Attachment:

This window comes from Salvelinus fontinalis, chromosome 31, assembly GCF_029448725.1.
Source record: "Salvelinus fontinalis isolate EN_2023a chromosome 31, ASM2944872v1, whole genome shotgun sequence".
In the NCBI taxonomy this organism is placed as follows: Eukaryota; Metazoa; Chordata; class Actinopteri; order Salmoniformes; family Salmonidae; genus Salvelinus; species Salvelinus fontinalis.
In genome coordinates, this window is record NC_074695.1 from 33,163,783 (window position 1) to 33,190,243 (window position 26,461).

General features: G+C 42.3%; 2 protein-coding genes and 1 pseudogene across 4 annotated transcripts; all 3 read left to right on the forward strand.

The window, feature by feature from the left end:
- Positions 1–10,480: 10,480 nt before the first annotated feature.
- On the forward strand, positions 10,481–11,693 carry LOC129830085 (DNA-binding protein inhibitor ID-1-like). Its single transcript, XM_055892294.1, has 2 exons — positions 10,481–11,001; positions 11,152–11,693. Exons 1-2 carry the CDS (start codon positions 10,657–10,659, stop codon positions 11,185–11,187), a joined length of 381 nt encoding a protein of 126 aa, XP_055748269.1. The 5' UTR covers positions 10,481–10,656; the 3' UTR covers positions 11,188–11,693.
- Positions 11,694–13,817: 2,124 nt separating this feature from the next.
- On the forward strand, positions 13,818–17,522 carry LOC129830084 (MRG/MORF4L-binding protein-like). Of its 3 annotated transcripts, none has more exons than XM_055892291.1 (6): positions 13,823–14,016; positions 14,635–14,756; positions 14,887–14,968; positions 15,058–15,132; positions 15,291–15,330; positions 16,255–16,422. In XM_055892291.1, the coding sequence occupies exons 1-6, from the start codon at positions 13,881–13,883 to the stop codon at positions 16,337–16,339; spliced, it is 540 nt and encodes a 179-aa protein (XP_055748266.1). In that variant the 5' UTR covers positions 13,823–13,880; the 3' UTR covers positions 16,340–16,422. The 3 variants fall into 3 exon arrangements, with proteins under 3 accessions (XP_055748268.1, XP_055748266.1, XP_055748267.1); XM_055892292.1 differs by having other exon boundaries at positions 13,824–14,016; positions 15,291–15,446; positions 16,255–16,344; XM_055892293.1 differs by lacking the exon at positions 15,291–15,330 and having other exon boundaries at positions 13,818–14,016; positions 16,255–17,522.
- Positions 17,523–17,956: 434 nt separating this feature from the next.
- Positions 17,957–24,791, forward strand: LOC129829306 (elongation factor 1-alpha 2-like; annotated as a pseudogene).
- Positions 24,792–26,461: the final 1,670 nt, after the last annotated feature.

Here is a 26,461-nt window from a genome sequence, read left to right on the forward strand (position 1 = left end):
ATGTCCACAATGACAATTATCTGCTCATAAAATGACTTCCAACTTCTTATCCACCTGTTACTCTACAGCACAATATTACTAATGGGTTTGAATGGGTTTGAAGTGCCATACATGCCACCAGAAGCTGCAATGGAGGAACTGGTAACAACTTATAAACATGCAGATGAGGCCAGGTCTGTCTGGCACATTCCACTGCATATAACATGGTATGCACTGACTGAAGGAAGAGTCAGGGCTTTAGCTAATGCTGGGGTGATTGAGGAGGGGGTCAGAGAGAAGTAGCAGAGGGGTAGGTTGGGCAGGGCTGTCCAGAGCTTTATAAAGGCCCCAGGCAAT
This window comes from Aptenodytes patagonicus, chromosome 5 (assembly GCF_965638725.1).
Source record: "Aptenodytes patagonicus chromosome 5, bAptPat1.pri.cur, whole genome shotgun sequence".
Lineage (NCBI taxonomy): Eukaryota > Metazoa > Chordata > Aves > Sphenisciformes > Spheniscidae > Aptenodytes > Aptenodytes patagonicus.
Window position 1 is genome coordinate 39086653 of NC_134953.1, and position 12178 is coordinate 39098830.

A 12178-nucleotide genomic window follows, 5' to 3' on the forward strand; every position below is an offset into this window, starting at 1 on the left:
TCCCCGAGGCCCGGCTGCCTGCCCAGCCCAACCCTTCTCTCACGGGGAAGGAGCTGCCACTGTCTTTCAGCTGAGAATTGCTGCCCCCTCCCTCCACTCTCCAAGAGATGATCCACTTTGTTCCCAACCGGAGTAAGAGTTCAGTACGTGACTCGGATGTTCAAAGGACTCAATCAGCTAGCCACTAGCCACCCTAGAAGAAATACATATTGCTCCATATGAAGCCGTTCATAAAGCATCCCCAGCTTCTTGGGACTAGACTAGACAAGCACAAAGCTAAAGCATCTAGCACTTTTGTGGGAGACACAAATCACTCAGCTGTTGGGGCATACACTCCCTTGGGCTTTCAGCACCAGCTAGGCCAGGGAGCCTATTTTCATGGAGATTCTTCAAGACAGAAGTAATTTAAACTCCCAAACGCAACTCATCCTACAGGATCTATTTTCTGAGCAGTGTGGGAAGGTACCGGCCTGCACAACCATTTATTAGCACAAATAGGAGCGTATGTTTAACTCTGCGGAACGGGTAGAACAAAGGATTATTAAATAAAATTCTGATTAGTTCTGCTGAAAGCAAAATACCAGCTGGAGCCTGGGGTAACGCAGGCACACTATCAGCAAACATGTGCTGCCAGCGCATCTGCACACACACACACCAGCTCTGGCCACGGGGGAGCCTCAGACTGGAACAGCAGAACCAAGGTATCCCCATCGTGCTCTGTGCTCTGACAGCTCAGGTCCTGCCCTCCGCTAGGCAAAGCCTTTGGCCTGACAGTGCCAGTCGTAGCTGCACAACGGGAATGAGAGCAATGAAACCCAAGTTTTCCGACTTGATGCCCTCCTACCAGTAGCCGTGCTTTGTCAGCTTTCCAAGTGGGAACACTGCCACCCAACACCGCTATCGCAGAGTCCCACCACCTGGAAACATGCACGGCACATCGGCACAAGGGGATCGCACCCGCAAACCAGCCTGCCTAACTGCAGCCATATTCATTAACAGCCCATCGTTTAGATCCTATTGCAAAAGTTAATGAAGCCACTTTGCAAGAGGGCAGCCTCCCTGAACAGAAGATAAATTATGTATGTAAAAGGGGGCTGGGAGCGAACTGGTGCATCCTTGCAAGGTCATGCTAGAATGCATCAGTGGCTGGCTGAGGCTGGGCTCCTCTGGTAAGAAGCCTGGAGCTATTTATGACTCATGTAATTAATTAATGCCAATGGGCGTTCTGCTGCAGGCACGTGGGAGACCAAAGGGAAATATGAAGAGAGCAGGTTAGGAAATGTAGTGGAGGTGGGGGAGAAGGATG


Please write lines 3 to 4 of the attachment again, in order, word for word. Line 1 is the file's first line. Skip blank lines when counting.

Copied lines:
In the NCBI taxonomy this organism is placed as follows: Eukaryota; Metazoa; Chordata; class Actinopteri; order Salmoniformes; family Salmonidae; genus Salvelinus; species Salvelinus fontinalis.
In genome coordinates, this window is record NC_074695.1 from 33,163,783 (window position 1) to 33,190,243 (window position 26,461).